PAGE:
Establishing the Islamic Caliphate everywhere in the world through covert investments has been the Muslim Brotherhood’s strategy for decades. A new book reveals the funding sources, mostly from Qatar, and the public institutions spreading radical Islam.

A prayer centre in Sheffield, a student apartment block in Leeds, a school in Lyon – it may not look like a strategy, but the Muslim Brotherhood has infiltrated the everyday lives of Europeans, and in particular the young and impressionable.  

The new book by French investigative journalists Christian Chesnot and Georges Malbrunot, entitled Qatar papers: how the emirate finances the Islam of France and Europe, catalogues countless projects in France and across the rest of Europe that are run by the Muslim Brotherhood and financed by Qatar Charity.

Qatar’s emir supposedly humanitarian NGO has repeatedly been shown to support terrorist organisations, such as Hamas in Palestine and the terror cells across Africa, and supports the Muslim Brotherhood around the world. Although the Brotherhood is currently not designated a terrorist organisation in the UK, a 2014 report into the organisation found that “the Muslim Brotherhood at all levels have repeatedly defended Hamas attacks against Israel, including the use of suicide bombers and the killing of civilians… Some leading Muslim Brotherhood members and supporters have endorsed attacks on western forces.”

One of the most senior Brothers, Youssef Nada, who was in the wake of the 9/11 attacks accused by the US of terrorism funding, kept a manifesto called The Project in his Swiss home. It was discovered by Swiss federal police and sets out the ambition for establishing “the Kingdom of God everywhere in the world”. 

At the time, Nada lived in Lugano where he co-founded financial institution al-Taqwa. The bank was used by numerous Muslim Brothers as well as family members of Osama Bin Laden. 

The Project called for “studying local and global centres of power, and the possibilities of placing them under influence”, “contacting any new movement engaged in jihad anywhere on the planet”, “creating jihad cells in Palestine” and “fostering a sense of resentment towards Jews”. All this with the aim of “coordinating Islamic work in one direction only to consecrate the power of God on earth”.

When asked by investigators whether he supported these views, Nada claimed he only agreed with up to 20% of the text, and somehow didn’t know why he kept the manifesto in his home.  

Yet, it has become the blueprint for the strategy of the Brotherhood and Qatar Charity. Chesnot and Malbrunot’s book lists countless projects, such as schools, mosques and associations.

In particular, the Al Kindi school in Lyon has come under the spotlight: it is close the Swedish group The Commission for the Protection of Civilians, which has procured weapons for al-Qaeda in Syria. The private Muslim school was opened in 2007 in the Décines-Charmieu district near Lyon.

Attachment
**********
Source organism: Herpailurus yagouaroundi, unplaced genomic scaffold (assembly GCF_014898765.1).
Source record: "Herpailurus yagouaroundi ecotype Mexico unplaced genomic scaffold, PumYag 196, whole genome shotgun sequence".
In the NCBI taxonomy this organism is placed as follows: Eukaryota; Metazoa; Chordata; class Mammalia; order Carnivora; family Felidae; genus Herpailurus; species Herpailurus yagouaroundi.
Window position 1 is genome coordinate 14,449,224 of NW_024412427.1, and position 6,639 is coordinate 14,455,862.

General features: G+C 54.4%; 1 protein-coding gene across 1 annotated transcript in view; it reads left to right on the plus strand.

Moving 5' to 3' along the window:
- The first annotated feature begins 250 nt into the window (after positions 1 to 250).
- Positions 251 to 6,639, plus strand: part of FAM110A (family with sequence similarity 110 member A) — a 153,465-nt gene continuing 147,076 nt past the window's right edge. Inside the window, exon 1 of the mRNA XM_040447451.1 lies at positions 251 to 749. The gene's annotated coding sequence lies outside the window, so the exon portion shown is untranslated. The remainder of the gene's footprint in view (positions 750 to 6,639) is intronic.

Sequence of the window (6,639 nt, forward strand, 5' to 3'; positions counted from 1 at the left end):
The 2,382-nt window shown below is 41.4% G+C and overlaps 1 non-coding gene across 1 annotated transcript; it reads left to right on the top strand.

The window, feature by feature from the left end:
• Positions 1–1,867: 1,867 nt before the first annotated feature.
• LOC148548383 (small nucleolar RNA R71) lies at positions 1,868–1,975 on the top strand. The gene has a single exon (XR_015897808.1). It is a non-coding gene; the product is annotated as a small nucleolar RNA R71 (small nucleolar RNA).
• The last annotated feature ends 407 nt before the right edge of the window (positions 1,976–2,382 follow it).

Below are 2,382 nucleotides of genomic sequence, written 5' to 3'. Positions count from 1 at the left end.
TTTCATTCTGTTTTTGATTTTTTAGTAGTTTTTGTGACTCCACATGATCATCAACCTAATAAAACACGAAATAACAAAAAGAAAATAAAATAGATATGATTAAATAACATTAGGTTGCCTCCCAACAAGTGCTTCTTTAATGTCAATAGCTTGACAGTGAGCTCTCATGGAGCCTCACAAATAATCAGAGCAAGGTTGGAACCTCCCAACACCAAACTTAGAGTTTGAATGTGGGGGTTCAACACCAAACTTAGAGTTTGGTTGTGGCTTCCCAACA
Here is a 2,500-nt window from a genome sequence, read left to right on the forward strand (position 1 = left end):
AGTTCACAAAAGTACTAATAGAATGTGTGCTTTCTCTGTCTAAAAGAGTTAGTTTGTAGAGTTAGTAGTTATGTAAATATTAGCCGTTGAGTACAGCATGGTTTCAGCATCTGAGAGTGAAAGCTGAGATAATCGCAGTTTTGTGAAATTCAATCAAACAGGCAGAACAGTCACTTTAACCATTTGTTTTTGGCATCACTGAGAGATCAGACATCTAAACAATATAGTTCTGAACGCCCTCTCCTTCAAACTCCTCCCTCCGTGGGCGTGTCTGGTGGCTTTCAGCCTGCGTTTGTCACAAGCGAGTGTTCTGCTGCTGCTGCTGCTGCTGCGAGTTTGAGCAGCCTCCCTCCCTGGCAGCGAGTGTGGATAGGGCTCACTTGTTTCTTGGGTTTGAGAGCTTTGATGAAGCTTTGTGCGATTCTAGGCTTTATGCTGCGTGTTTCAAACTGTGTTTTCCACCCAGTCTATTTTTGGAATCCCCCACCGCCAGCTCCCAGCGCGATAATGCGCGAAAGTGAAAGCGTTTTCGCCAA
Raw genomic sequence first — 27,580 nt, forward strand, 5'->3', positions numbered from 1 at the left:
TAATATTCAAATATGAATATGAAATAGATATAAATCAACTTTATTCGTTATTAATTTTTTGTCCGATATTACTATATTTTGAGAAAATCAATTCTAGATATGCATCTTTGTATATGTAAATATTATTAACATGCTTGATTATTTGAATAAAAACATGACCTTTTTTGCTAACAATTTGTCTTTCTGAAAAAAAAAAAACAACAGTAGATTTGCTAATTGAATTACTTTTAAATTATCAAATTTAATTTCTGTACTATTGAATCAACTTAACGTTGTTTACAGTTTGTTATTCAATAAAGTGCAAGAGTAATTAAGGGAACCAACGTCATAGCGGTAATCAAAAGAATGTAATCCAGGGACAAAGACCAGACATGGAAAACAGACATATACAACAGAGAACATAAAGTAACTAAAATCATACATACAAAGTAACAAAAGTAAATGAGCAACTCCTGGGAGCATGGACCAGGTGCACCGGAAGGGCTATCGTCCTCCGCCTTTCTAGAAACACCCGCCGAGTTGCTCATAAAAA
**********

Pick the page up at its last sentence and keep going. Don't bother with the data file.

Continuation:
A former deputy head teacher of Al Kindi took a sabbatical after being elected by the Ennhada party in Tunisia. Influential visitors at the school are Hani Ramadam, the director of the Islamic Centre of Geneva, whose brother Tariq has repeatedly been investigated for raping vulnerable persons, and Nabil Ennasri, the founder of the Qatar Observatory.

Al Kindi, in 2014, organised a race in solidarity with Gaza together with NGO CBSP (the Committee for Charity and Support for the Palestinians), which has financial ties to Hamas and is listed as a terrorist entity by the US Treasury. According to Qatar Papers, Al Kindi received €133,000 in May 2008 from the Muslim Association of Alsace (AMAL), with money paid to AMAL by Qatar Charity.  

The charity funds by proxy numerous projects across Europe. One of its largest has been the Emaan mega-mosque and religious education facility in Sheffield. The Emaan Trust, which developed the centre, has been funded by Nectar Trust, previously named Qatar Charity UK. The mosque’s board of trustees includes several Muslim Brothers, including Ahmed Al-Rawi, the notorious Muslim community leader, former president of the Federation of Islamic Organizations in Europe and the Muslim Association of Britain (MAB); and Belgacem Kahlalech, the former secretary of the MAB and former president of the Algerian League in Britain. 

Al Emaan is also linked to the controversial Samara Plaza in Leeds, a student housing block in which 16 of its 78 flats provide income streams for the Brotherhood. Ahmed Al-Rawi is also a shareholder of property development firm Leedsgate Ltd, which owns the Samara Plaza properties.

Through its vast wealth, the Qatari leaders have infiltrated public life across Europe, despite its known links to the Muslim Brotherhood and terrorism funding. Yet, political leaders are reluctant to act for fear of being called islamophobic.

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